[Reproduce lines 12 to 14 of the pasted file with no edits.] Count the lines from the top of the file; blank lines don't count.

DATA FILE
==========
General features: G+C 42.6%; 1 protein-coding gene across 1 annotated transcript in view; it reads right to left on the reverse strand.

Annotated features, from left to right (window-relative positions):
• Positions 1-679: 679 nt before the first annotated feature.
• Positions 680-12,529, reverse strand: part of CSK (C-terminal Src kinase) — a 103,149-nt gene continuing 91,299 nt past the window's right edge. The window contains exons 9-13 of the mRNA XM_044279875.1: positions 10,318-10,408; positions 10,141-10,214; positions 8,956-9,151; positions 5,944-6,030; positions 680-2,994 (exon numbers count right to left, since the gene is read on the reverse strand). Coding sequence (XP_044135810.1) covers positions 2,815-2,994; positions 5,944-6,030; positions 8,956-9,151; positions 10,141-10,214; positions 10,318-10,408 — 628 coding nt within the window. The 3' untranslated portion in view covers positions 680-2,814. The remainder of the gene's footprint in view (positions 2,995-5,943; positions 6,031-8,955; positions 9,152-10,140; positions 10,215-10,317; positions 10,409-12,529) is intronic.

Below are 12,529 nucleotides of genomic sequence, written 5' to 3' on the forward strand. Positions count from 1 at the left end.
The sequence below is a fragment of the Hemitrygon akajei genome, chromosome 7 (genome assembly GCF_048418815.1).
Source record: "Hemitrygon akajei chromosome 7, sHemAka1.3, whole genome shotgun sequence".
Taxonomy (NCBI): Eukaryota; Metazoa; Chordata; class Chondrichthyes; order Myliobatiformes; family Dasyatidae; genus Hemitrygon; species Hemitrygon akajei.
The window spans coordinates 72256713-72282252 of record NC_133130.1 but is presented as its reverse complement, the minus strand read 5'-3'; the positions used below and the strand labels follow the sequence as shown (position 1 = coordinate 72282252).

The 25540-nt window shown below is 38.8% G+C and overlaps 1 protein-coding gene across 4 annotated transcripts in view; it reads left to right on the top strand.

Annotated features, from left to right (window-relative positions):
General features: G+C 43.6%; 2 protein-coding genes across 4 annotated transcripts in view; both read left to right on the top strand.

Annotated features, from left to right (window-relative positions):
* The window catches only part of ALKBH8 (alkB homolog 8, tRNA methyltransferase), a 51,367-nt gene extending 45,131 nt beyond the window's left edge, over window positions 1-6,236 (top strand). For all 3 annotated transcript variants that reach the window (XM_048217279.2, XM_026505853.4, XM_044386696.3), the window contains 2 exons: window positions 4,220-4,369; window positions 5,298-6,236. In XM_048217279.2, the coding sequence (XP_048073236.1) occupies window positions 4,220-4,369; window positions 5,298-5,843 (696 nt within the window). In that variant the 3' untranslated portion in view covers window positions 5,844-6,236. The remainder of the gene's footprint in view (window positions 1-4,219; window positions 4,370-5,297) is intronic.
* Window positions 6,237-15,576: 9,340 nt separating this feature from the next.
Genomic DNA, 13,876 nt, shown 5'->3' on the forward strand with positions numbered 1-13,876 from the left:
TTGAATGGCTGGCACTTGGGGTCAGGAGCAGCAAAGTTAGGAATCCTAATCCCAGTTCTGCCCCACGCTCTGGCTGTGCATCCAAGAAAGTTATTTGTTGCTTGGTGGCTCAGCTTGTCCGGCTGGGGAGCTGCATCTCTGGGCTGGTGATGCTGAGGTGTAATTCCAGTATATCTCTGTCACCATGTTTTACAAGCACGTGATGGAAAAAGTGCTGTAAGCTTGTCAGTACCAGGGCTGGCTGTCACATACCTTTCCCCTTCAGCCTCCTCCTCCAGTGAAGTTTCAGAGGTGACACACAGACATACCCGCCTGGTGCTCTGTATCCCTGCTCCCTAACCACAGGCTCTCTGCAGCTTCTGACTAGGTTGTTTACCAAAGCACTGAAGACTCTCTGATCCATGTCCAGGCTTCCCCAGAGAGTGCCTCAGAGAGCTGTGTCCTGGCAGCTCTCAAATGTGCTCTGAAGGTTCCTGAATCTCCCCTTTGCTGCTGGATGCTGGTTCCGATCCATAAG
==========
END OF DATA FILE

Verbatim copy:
General features: G+C 43.6%; 2 protein-coding genes across 4 annotated transcripts in view; both read left to right on the top strand.

Annotated features, from left to right (window-relative positions):
* The window catches only part of ALKBH8 (alkB homolog 8, tRNA methyltransferase), a 51,367-nt gene extending 45,131 nt beyond the window's left edge, over window positions 1-6,236 (top strand). For all 3 annotated transcript variants that reach the window (XM_048217279.2, XM_026505853.4, XM_044386696.3), the window contains 2 exons: window positions 4,220-4,369; window positions 5,298-6,236. In XM_048217279.2, the coding sequence (XP_048073236.1) occupies window positions 4,220-4,369; window positions 5,298-5,843 (696 nt within the window). In that variant the 3' untranslated portion in view covers window positions 5,844-6,236. The remainder of the gene's footprint in view (window positions 1-4,219; window positions 4,370-5,297) is intronic.